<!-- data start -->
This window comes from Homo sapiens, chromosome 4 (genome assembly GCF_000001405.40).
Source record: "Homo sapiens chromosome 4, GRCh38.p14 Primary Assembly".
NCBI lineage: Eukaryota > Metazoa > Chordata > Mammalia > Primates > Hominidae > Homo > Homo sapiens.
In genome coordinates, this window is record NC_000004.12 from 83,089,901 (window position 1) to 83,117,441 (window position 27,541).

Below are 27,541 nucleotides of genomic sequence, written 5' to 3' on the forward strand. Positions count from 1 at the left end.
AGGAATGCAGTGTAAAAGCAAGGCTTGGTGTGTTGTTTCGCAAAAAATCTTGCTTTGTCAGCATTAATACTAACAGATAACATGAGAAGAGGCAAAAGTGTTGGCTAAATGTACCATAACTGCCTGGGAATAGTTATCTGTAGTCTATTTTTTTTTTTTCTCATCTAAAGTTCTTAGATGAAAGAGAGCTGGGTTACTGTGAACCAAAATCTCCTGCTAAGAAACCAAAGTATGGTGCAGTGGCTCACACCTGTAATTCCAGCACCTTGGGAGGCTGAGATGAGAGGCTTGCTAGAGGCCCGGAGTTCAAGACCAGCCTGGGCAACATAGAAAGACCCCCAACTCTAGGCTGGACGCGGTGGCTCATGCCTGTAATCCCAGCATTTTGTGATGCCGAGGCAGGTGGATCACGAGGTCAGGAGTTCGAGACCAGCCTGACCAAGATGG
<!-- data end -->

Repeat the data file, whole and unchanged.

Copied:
This window comes from Homo sapiens, chromosome 4 (genome assembly GCF_000001405.40).
Source record: "Homo sapiens chromosome 4, GRCh38.p14 Primary Assembly".
NCBI lineage: Eukaryota > Metazoa > Chordata > Mammalia > Primates > Hominidae > Homo > Homo sapiens.
In genome coordinates, this window is record NC_000004.12 from 83,089,901 (window position 1) to 83,117,441 (window position 27,541).

Below are 27,541 nucleotides of genomic sequence, written 5' to 3' on the forward strand. Positions count from 1 at the left end.
AGGAATGCAGTGTAAAAGCAAGGCTTGGTGTGTTGTTTCGCAAAAAATCTTGCTTTGTCAGCATTAATACTAACAGATAACATGAGAAGAGGCAAAAGTGTTGGCTAAATGTACCATAACTGCCTGGGAATAGTTATCTGTAGTCTATTTTTTTTTTTTCTCATCTAAAGTTCTTAGATGAAAGAGAGCTGGGTTACTGTGAACCAAAATCTCCTGCTAAGAAACCAAAGTATGGTGCAGTGGCTCACACCTGTAATTCCAGCACCTTGGGAGGCTGAGATGAGAGGCTTGCTAGAGGCCCGGAGTTCAAGACCAGCCTGGGCAACATAGAAAGACCCCCAACTCTAGGCTGGACGCGGTGGCTCATGCCTGTAATCCCAGCATTTTGTGATGCCGAGGCAGGTGGATCACGAGGTCAGGAGTTCGAGACCAGCCTGACCAAGATGG